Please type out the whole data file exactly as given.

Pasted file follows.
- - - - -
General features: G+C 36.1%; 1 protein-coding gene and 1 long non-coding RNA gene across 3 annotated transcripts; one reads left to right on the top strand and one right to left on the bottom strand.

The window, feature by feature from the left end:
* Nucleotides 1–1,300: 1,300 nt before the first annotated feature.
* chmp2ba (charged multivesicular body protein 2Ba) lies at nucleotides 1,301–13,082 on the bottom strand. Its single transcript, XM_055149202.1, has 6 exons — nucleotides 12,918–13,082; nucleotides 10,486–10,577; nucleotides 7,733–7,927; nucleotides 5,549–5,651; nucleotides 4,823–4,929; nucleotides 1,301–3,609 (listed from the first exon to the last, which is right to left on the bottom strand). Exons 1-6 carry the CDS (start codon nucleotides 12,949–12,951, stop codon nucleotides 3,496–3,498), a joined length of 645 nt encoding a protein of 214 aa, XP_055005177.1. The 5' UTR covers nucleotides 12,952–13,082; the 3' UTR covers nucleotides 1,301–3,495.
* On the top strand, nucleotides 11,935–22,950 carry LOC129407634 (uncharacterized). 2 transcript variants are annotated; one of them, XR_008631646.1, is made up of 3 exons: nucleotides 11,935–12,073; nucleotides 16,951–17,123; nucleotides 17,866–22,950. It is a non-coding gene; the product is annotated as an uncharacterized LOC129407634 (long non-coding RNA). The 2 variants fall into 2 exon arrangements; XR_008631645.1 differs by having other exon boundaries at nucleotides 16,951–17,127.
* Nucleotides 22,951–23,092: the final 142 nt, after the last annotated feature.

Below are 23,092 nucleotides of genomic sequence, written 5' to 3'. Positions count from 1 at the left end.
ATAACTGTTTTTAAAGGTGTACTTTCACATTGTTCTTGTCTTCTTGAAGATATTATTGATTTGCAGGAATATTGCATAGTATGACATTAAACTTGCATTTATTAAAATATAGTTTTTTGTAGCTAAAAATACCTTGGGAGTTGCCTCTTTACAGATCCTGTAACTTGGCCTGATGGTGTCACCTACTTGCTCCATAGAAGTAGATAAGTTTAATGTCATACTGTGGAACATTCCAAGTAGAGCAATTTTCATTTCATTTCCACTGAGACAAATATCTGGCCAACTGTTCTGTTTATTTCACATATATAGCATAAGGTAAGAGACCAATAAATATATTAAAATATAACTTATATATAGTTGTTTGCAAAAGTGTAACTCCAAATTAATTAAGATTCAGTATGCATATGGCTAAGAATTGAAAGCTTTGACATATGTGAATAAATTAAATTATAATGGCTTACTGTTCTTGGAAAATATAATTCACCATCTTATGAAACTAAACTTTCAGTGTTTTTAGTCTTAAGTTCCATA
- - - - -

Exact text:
General features: G+C 36.1%; 1 protein-coding gene and 1 long non-coding RNA gene across 3 annotated transcripts; one reads left to right on the top strand and one right to left on the bottom strand.

The window, feature by feature from the left end:
* Nucleotides 1–1,300: 1,300 nt before the first annotated feature.
* chmp2ba (charged multivesicular body protein 2Ba) lies at nucleotides 1,301–13,082 on the bottom strand. Its single transcript, XM_055149202.1, has 6 exons — nucleotides 12,918–13,082; nucleotides 10,486–10,577; nucleotides 7,733–7,927; nucleotides 5,549–5,651; nucleotides 4,823–4,929; nucleotides 1,301–3,609 (listed from the first exon to the last, which is right to left on the bottom strand). Exons 1-6 carry the CDS (start codon nucleotides 12,949–12,951, stop codon nucleotides 3,496–3,498), a joined length of 645 nt encoding a protein of 214 aa, XP_055005177.1. The 5' UTR covers nucleotides 12,952–13,082; the 3' UTR covers nucleotides 1,301–3,495.
* On the top strand, nucleotides 11,935–22,950 carry LOC129407634 (uncharacterized). 2 transcript variants are annotated; one of them, XR_008631646.1, is made up of 3 exons: nucleotides 11,935–12,073; nucleotides 16,951–17,123; nucleotides 17,866–22,950. It is a non-coding gene; the product is annotated as an uncharacterized LOC129407634 (long non-coding RNA). The 2 variants fall into 2 exon arrangements; XR_008631645.1 differs by having other exon boundaries at nucleotides 16,951–17,127.
* Nucleotides 22,951–23,092: the final 142 nt, after the last annotated feature.

Below are 23,092 nucleotides of genomic sequence, written 5' to 3'. Positions count from 1 at the left end.
ATAACTGTTTTTAAAGGTGTACTTTCACATTGTTCTTGTCTTCTTGAAGATATTATTGATTTGCAGGAATATTGCATAGTATGACATTAAACTTGCATTTATTAAAATATAGTTTTTTGTAGCTAAAAATACCTTGGGAGTTGCCTCTTTACAGATCCTGTAACTTGGCCTGATGGTGTCACCTACTTGCTCCATAGAAGTAGATAAGTTTAATGTCATACTGTGGAACATTCCAAGTAGAGCAATTTTCATTTCATTTCCACTGAGACAAATATCTGGCCAACTGTTCTGTTTATTTCACATATATAGCATAAGGTAAGAGACCAATAAATATATTAAAATATAACTTATATATAGTTGTTTGCAAAAGTGTAACTCCAAATTAATTAAGATTCAGTATGCATATGGCTAAGAATTGAAAGCTTTGACATATGTGAATAAATTAAATTATAATGGCTTACTGTTCTTGGAAAATATAATTCACCATCTTATGAAACTAAACTTTCAGTGTTTTTAGTCTTAAGTTCCATA